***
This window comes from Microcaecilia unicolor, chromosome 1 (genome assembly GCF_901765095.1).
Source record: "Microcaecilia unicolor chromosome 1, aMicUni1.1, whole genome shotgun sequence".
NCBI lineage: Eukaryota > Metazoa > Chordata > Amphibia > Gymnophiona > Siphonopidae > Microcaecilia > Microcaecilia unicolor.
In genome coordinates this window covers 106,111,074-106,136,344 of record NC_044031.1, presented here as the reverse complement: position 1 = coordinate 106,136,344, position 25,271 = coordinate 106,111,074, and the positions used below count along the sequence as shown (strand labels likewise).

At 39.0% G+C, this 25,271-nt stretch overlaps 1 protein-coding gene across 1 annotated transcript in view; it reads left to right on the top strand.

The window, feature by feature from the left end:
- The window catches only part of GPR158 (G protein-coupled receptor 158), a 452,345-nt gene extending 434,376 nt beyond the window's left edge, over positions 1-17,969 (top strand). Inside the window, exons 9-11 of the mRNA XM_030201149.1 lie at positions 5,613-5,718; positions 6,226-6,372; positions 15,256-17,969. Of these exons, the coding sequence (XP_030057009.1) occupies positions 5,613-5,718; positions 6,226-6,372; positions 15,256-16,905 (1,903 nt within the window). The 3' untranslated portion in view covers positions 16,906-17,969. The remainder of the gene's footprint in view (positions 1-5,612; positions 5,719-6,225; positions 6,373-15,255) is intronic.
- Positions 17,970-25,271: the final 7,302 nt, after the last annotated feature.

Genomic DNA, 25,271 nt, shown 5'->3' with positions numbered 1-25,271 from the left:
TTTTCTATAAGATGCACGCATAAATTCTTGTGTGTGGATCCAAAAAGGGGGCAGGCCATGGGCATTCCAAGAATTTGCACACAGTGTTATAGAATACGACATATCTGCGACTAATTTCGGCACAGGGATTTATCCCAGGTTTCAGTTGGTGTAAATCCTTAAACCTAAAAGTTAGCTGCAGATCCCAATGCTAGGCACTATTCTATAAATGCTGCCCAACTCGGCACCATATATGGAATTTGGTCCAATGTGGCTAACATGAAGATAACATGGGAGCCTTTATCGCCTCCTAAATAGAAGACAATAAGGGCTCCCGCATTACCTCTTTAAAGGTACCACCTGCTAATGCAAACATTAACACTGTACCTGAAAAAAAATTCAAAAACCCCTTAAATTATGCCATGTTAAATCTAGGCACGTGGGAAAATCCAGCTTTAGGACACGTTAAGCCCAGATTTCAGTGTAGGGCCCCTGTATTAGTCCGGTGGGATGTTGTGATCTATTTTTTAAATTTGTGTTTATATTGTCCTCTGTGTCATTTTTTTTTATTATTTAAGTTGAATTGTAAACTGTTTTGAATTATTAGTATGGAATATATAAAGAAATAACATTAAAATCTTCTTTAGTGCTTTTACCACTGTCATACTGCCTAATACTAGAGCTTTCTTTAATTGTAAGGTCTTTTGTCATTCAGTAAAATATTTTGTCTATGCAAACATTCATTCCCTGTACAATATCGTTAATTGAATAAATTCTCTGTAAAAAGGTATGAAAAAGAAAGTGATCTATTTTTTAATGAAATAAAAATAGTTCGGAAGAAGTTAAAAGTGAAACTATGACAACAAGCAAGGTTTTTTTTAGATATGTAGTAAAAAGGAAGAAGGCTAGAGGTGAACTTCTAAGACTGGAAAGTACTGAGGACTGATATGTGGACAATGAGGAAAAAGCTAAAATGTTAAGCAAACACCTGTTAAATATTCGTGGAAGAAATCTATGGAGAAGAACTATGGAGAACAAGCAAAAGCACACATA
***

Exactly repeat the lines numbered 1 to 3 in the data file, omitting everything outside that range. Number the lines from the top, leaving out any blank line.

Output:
This window comes from Microcaecilia unicolor, chromosome 1 (genome assembly GCF_901765095.1).
Source record: "Microcaecilia unicolor chromosome 1, aMicUni1.1, whole genome shotgun sequence".
NCBI lineage: Eukaryota > Metazoa > Chordata > Amphibia > Gymnophiona > Siphonopidae > Microcaecilia > Microcaecilia unicolor.